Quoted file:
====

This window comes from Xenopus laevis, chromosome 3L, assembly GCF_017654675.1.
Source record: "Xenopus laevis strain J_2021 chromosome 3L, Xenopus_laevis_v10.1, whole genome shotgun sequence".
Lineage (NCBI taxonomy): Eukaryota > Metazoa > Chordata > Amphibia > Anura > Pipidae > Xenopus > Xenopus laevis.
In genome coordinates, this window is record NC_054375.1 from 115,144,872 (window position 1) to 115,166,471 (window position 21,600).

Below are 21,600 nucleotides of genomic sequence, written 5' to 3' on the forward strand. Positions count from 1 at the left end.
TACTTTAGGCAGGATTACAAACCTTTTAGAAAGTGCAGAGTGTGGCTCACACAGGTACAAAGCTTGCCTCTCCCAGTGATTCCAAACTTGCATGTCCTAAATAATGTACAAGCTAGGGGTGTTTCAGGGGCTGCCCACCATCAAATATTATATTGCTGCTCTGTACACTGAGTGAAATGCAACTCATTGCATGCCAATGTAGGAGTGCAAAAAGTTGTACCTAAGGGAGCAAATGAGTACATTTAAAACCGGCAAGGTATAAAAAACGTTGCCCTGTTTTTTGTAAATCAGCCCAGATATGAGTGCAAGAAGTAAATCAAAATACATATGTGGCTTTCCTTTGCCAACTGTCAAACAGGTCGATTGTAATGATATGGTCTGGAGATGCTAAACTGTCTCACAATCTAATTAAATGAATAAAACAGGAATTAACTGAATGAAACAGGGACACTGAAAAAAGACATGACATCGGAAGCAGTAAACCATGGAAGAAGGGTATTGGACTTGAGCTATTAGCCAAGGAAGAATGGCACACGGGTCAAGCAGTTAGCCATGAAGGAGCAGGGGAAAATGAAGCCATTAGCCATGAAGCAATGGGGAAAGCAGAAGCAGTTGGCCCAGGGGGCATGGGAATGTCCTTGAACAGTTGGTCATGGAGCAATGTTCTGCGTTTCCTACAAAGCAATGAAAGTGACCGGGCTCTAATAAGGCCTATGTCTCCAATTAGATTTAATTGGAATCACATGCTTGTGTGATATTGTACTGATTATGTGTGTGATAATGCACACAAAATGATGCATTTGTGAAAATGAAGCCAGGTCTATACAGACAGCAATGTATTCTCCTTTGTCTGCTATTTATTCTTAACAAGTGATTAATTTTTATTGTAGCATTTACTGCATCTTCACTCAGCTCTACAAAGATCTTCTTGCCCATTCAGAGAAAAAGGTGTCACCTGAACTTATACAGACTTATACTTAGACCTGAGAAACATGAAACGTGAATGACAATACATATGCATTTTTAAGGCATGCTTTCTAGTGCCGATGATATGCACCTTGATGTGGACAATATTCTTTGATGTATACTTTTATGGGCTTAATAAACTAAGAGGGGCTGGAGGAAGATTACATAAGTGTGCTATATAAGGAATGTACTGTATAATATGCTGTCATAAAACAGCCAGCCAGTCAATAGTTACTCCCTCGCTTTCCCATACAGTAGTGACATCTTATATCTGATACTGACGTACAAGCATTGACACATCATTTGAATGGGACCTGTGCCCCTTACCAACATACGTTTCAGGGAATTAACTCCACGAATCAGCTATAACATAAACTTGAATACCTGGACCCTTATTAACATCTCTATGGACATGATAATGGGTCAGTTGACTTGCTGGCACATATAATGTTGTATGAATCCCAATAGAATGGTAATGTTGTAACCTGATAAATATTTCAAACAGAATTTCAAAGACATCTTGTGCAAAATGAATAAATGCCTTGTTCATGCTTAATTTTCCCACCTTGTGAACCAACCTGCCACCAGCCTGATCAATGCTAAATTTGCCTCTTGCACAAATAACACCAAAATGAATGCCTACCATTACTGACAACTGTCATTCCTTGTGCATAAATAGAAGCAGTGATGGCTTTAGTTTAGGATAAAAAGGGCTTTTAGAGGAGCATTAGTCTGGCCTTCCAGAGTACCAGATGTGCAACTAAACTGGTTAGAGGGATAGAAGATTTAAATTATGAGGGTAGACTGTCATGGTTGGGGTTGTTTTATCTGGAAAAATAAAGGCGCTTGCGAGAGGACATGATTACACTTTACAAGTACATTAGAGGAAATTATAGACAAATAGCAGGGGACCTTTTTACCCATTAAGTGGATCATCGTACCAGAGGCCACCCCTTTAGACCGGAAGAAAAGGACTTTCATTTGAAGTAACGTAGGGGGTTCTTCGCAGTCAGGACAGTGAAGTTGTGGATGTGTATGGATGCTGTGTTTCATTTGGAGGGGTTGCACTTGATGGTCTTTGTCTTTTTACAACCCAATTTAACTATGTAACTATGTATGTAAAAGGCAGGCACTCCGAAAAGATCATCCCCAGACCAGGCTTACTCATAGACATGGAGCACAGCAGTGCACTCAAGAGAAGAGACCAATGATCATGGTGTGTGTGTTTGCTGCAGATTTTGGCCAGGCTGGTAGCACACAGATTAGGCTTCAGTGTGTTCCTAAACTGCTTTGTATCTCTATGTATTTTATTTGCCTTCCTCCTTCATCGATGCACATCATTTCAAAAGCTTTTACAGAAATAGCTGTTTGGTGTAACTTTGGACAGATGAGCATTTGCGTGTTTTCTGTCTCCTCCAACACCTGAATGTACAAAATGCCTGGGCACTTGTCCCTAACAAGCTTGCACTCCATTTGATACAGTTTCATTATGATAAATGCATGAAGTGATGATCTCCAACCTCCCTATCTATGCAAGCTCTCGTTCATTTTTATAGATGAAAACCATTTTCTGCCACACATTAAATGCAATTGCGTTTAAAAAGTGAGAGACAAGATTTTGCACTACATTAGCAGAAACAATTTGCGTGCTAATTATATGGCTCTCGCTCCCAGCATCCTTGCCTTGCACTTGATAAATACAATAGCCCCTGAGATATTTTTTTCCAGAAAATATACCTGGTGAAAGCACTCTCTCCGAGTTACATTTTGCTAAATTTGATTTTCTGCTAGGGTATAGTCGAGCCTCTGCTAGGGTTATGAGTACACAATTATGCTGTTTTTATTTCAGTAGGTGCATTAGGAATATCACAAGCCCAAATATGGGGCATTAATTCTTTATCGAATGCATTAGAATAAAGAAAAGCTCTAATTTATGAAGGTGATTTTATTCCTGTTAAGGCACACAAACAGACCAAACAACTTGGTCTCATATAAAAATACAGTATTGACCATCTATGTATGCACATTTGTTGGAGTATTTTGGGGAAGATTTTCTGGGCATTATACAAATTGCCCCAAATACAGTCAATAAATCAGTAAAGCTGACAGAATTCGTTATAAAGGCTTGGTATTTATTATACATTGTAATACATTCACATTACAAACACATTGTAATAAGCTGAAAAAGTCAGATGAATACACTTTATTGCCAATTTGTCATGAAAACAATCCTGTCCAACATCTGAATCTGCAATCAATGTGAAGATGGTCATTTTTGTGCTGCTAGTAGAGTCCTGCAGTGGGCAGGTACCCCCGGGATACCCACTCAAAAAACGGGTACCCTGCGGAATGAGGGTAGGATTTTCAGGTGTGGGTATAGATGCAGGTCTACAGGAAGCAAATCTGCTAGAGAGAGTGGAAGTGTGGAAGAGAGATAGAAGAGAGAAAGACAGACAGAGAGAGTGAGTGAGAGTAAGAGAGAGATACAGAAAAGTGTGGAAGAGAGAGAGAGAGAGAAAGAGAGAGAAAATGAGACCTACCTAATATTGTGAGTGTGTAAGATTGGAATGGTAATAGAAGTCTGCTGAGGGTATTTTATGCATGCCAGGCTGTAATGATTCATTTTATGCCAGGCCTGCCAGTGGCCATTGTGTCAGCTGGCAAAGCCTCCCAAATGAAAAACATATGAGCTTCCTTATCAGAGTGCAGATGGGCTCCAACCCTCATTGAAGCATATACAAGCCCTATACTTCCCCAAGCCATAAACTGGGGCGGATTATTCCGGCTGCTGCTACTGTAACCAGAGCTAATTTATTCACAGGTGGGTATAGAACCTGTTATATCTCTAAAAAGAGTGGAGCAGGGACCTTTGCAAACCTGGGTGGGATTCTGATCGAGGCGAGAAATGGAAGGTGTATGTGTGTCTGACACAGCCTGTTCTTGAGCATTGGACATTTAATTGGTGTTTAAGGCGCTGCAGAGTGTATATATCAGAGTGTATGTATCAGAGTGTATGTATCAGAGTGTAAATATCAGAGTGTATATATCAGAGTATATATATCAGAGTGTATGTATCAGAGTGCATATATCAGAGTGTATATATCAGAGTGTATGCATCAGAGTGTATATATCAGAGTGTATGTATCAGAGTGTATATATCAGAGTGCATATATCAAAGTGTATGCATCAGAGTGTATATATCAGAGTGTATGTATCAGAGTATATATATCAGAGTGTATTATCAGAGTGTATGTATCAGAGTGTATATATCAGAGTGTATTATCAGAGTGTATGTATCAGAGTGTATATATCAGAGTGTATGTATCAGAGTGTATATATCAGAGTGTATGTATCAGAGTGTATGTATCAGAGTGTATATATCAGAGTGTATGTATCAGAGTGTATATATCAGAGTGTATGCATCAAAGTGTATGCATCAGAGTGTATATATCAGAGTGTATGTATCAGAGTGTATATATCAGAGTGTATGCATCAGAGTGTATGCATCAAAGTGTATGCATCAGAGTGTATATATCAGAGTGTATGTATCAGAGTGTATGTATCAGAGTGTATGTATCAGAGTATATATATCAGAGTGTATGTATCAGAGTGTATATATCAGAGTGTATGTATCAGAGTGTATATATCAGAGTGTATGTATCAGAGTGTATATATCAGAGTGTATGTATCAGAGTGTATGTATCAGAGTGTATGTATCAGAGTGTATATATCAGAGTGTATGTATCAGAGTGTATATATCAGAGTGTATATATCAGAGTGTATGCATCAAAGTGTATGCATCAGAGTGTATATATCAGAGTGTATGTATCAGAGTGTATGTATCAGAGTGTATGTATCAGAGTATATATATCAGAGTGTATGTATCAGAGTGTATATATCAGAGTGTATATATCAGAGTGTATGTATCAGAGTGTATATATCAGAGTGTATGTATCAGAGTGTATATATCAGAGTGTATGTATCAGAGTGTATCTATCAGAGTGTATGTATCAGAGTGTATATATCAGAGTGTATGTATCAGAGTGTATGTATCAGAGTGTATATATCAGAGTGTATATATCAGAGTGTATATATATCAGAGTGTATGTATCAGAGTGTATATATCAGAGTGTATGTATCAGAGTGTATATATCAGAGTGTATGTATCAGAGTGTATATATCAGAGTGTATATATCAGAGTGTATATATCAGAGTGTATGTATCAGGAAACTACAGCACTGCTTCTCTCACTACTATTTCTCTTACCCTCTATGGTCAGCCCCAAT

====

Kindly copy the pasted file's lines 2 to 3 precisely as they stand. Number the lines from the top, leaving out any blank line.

Source record: "Xenopus laevis strain J_2021 chromosome 3L, Xenopus_laevis_v10.1, whole genome shotgun sequence".
Lineage (NCBI taxonomy): Eukaryota > Metazoa > Chordata > Amphibia > Anura > Pipidae > Xenopus > Xenopus laevis.